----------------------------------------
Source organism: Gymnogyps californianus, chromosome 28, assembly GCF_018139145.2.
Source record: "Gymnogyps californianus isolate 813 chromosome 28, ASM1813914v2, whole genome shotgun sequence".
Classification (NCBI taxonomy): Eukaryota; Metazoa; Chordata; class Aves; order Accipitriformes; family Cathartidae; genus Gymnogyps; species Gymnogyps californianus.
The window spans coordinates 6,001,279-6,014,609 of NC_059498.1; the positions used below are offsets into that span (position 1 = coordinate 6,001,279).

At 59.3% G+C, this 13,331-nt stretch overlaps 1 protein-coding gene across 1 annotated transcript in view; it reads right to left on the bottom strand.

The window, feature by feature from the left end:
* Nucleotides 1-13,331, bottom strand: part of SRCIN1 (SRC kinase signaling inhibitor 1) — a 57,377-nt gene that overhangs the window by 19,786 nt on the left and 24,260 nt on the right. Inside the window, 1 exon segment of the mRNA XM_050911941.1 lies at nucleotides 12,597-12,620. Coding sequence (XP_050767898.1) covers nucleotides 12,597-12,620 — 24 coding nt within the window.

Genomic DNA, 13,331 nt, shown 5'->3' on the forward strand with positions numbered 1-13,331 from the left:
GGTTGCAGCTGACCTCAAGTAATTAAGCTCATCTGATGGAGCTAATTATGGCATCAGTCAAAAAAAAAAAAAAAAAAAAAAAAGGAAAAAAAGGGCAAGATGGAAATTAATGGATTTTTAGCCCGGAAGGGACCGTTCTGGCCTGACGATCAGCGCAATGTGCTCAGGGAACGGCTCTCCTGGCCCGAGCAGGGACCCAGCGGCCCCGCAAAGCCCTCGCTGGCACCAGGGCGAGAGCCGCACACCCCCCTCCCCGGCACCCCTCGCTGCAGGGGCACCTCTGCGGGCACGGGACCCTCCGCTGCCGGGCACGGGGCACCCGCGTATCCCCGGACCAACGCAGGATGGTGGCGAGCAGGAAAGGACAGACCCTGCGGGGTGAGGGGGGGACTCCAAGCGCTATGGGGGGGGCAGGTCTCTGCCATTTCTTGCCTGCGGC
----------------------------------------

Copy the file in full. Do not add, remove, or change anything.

Source organism: Gymnogyps californianus, chromosome 28, assembly GCF_018139145.2.
Source record: "Gymnogyps californianus isolate 813 chromosome 28, ASM1813914v2, whole genome shotgun sequence".
Classification (NCBI taxonomy): Eukaryota; Metazoa; Chordata; class Aves; order Accipitriformes; family Cathartidae; genus Gymnogyps; species Gymnogyps californianus.
The window spans coordinates 6,001,279-6,014,609 of NC_059498.1; the positions used below are offsets into that span (position 1 = coordinate 6,001,279).

At 59.3% G+C, this 13,331-nt stretch overlaps 1 protein-coding gene across 1 annotated transcript in view; it reads right to left on the bottom strand.

The window, feature by feature from the left end:
* Nucleotides 1-13,331, bottom strand: part of SRCIN1 (SRC kinase signaling inhibitor 1) — a 57,377-nt gene that overhangs the window by 19,786 nt on the left and 24,260 nt on the right. Inside the window, 1 exon segment of the mRNA XM_050911941.1 lies at nucleotides 12,597-12,620. Coding sequence (XP_050767898.1) covers nucleotides 12,597-12,620 — 24 coding nt within the window.

Genomic DNA, 13,331 nt, shown 5'->3' on the forward strand with positions numbered 1-13,331 from the left:
GGTTGCAGCTGACCTCAAGTAATTAAGCTCATCTGATGGAGCTAATTATGGCATCAGTCAAAAAAAAAAAAAAAAAAAAAAAAGGAAAAAAAGGGCAAGATGGAAATTAATGGATTTTTAGCCCGGAAGGGACCGTTCTGGCCTGACGATCAGCGCAATGTGCTCAGGGAACGGCTCTCCTGGCCCGAGCAGGGACCCAGCGGCCCCGCAAAGCCCTCGCTGGCACCAGGGCGAGAGCCGCACACCCCCCTCCCCGGCACCCCTCGCTGCAGGGGCACCTCTGCGGGCACGGGACCCTCCGCTGCCGGGCACGGGGCACCCGCGTATCCCCGGACCAACGCAGGATGGTGGCGAGCAGGAAAGGACAGACCCTGCGGGGTGAGGGGGGGACTCCAAGCGCTATGGGGGGGGCAGGTCTCTGCCATTTCTTGCCTGCGGC